The Palestinians will have to decide
The Palestinian question comes up next. Bin Touq talked about his country's strategy in the economy, trade, and raising the standard of living ,as a prerequisite of reengagement in international politics, and confirmed the report published by "Globes" last week of a proposal for large investment by the UAE and other countries in the Palestinian Authority in an attempt to bring the Palestinians back to negotiations.
"It is solely up to the Palestinians whether they join this move. This is an independent decision for their government. For our part, we stand ready to support them in any way we can - in their economic development, in the standard of their infrastructures, and in particular in developing trade relations that could help them a great deal. Trade and the economy are not political, they are based on supply and demand, on economic needs, and it's important that they should understand this. Throughout history, normal trade and economic relations have encouraged peace, and that has been our guiding principle in our recent moves. I hope that governments will follow after the businesspeople and the economy."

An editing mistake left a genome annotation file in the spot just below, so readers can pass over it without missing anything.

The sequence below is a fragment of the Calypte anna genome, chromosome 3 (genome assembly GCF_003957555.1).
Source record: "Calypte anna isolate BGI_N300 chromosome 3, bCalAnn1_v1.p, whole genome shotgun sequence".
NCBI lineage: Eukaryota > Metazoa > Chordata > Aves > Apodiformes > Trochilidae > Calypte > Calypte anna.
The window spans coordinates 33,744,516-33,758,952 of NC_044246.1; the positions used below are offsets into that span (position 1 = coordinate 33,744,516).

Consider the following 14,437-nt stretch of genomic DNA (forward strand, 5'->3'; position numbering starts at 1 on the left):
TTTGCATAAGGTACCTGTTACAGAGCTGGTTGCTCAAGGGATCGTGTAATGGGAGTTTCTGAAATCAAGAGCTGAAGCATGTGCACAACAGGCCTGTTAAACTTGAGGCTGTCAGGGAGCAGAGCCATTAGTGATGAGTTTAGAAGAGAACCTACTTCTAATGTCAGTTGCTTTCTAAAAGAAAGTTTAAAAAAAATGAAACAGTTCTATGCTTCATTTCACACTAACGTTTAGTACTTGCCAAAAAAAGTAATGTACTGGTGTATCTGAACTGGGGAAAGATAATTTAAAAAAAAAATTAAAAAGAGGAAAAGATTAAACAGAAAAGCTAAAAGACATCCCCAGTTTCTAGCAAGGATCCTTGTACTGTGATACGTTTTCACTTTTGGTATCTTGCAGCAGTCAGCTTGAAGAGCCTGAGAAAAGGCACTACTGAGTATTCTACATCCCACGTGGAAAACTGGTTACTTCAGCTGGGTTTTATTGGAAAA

In other words, the Emirates are leaving an opening for Palestinian obduracy to melt as the Palestinians quality of life improves, and for Palestinian businesspeople to take advantage of the new situation and lead the process, in the hope that the government in Ramallah will join in later.
"It's a wonderful feeling"
The UAE economy minister talks about the agreement with Israel signed in Washington in terms of "history".
"The feeling in the government and among the people is wonderful," he says. "This is a genuine historic moment and it's uplifting. It's a very important agreement for the two countries, Israel and the Emirates, for the region, and for the whole world, in what it represents, bringing to the top of the order of priorities a common human goal - the welfare of people, and giving hope for their future and for the coming generations.